Obituary - Andrew Page Davidson
Andrew (Andy) Page Davidson
Keith Aikin (Clive 1954-1958) spoke to Webmaster on 1st February 2006 and informed him that Andy had passed away
recently, and that his funeral had taken place in York Minster on Tuesday 31st January 2006.
Chris Clarke (Nicholson 1954-1959) e-mailed Webmaster on 3rd Feb 2006:
The news of Andy's death came as a great shock to me and I know to his family and close friends. He was outwardly fit &
well to the end and died peacefully in his sleep on the 21st January. I was at his funeral and was privileged enough to
be asked to do one of the readings, typically from one of Andy's favourite series of books - 'The No.1 Ladies' Detective
Agency' by Alexander McCall Smith. Sadly he was but 9 days away from his 65th Birthday, which in today's world would be
deemed very young indeed! He was my Best Man at my wedding and from when we first met on the 'Empress of Scotland' bound
for Mombasa in 1947 we have been very close friends - right through 'Princo' and then back in England where we lived
only one hour's drive away from each other.
Below is the announcement which was published in 'The Times' of Thursday 26th January 2006.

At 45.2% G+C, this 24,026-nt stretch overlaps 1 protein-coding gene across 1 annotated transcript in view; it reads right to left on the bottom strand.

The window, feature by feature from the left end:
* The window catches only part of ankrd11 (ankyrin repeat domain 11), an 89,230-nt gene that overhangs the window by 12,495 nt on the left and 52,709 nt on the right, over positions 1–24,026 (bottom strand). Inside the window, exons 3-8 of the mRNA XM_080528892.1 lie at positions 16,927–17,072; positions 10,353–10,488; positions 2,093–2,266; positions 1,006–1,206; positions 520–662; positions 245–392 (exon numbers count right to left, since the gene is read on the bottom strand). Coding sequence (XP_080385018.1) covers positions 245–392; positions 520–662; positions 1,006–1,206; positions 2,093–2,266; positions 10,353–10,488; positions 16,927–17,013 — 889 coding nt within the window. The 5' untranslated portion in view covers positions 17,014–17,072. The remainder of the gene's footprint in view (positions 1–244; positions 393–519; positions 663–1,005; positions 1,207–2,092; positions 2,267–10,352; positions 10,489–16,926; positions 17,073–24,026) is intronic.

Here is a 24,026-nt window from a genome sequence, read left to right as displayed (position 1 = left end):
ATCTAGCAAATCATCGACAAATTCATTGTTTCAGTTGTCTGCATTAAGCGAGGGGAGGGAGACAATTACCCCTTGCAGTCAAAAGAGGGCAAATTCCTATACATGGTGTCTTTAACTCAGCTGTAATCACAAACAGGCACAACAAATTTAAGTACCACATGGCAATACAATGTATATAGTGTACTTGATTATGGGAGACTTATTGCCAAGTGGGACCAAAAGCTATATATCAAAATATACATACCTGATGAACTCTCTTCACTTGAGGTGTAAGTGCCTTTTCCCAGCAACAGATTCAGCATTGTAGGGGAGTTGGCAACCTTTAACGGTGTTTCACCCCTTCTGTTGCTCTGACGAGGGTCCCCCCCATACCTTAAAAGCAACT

(Nicholson House, 1954-1959)
Lynn (Tim) Turner (Scott 1956-1960) e-mailed Webmaster on 3rd Feb 2006:
Very Sad. I remember Andy well. He was Head of Scott the year before me. A Demon medium pace bowler who delivered the ball
from his full 6’7” and skittled the wicket of many a fine batsman. In Rugby he rarely had to jump for the ball and would
always protect his very much smaller scrum half – me!
My condolences to his family.
Lynn (Tim) Turner
(Scott House, 1956-1960)
Andy Davidson with fellow School Prefects - 1959
Photo from the 1959 Impala Magazine
Left to Right -
Standing: John Keaton, John Wyber, Ian Beaty, Peter Sprosson, and Neville Watson
Seated: Christopher Clark, Brian McIntosh, Philip F Fletcher (Headmaster), Andrew Davidson, and Barry Rowe (also deceased)
Neville Watson (Scott 1953-1959) e-mailed Webmaster on 8th Feb 2006:
Although I had not seen him since we both left school in 1959 to go our own separate ways, I was saddened to hear of
Andy’s passing away in January, 2006, apparently very suddenly. We both attended the Prince of Wales over the same period
of time – 1953 to 1959 – and we were both in the same house – Scott.